At least not now. In an order approved 4-1 by the Federal Communications Commission on Thursday, telecom equipment in multitenant buildings that is owned by an incumbent phone company or utility must be shared with competitors. However, the agency chose not to impose direct requirements on landlords, instead asking for further feedback on the subject to see if more rules are required.
Ever since the Telecommunications Act of 1996 sought more competition in telephone and broadband services, newly formed telecom providers have sought access to apartment and office buildings, with mixed success. Many sought to provide service to tenants, while in some cases a company such as Winstar or Teligent simply wished to place an antenna on a rooftop so it could further connect its wireless network.
"A new bottleneck was developing" in these multitenant buildings, FCC Chairman William Kennard said at Thursday's meeting. Access to these buildings "is one of the last few remaining barriers to competition."
But the commission's actions didn't go nearly as far as some telecom providers would have liked. For example, phone companies from now on will be forbidden from entering into exclusive contracts with commercial landlords. However, exclusive contracts will still be permitted in apartment buildings, and existing exclusive contracts won't be affected.
Thomas Sugrue, chief of the FCC's Wireless Bureau that authored the order, couldn't say after the meeting how many exclusive contracts there were in the United States or give an estimate as to their average duration.
"I don't think they're a hundred years," he said in response to one hypothetical figure.
In each case, the commission was careful to impose rules on the incumbent phone companies, not landlords. Sugrue said the commission hasn't said it doesn't have authority over landlords, although that is the opinion of the real estate lobby and is apparently shared by at least one commissioner, Harold Furchtgott-Roth, who voted against the order.
The commission will seek comment on its jurisdiction over landlords and whether it can or should require nondiscriminatory access as requested by Winstar and others. Sugrue said the commission will also do a study of the multitenant telecom market based on data to be provided by telecom companies and building owners.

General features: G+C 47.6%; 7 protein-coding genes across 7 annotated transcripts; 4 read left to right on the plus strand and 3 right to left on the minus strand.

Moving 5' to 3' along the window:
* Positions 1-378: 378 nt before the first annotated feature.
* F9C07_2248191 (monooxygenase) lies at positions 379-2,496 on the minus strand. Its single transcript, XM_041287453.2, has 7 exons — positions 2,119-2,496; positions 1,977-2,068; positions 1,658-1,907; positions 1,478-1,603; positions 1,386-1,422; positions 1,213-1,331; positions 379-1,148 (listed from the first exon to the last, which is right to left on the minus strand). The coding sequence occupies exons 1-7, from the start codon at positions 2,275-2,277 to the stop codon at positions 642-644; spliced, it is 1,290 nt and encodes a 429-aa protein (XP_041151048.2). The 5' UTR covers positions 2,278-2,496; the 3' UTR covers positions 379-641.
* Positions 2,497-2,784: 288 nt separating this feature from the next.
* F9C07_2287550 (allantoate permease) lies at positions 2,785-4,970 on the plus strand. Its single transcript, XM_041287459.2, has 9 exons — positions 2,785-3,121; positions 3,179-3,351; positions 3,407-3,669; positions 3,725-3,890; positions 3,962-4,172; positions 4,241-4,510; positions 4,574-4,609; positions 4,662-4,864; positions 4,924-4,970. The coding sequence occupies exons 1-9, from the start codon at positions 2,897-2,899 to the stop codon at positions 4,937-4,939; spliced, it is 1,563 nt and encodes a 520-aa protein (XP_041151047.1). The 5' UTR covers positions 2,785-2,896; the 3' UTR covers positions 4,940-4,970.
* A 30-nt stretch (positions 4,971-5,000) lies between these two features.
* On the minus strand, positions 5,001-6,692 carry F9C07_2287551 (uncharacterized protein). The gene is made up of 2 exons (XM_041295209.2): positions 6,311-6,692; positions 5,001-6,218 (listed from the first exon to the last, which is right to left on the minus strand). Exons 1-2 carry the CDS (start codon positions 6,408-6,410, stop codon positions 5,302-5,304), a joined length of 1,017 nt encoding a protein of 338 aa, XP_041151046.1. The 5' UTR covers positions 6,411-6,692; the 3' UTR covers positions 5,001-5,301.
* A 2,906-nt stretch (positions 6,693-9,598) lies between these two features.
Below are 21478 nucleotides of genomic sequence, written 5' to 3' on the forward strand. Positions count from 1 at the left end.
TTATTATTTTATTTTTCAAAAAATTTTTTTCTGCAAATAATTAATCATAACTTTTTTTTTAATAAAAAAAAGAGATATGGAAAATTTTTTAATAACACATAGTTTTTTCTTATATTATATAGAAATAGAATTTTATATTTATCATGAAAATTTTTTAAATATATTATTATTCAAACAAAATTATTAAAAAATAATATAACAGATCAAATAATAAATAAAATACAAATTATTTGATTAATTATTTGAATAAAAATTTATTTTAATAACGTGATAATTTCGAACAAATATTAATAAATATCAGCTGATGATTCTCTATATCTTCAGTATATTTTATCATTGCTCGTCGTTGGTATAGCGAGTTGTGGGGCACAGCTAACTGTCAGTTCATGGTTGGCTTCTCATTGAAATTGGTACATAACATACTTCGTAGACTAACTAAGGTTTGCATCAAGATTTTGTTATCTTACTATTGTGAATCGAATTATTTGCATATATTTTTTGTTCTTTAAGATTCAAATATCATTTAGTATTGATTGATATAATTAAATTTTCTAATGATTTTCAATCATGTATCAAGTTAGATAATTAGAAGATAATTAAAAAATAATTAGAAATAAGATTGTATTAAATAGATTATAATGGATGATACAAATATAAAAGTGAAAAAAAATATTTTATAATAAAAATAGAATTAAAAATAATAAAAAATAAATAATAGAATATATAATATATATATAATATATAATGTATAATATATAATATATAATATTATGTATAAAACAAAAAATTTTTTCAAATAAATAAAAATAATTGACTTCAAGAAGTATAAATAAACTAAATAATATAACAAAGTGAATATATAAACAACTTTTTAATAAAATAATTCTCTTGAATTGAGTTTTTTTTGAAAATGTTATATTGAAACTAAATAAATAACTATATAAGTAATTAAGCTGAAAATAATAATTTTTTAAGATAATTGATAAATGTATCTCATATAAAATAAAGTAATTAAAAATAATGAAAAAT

It's possible, he said, that the difficulties some telecom providers have had in gaining access are temporary, and growing competition will mean the federal government doesn't have to act further.
In another part of the order, the commission extended rules it already had, which permit apartment dwellers to have satellite TV dishes so consumers can set up other equipment as well, such as a fixed wireless antenna for the broadband services being provided by Sprint and WorldCom.
Kennard riled some observers at the monthly public meeting by beginning with an announcement that the item had been pulled off of the agency's agenda, because "we just voted a couple of minutes ago" on the item.
As a result, there was no staff presentation of what had been voted on and no formal statements by the five commissioners on the item. Furchtgott-Roth later released a written statement saying he couldn't release his opinion on the item "for the simple reason that there is currently no final version of the document before us."
FCC spokesman David Fiske, forced to take an unruly mob of reporters into a hallway, defended the lack of public exposure given the item by saying that a lot of items at the commission are voted outside of the monthly meetings, a process called "circulation." He acknowledged it was odd that it was taken off of the agenda moments before a meeting before the vote, but denied that it had occurred 'behind closed doors.'"
The FCC's internal practices have been subject to intense scrutiny of late on Capitol Hill, something Kennard addressed during the meeting.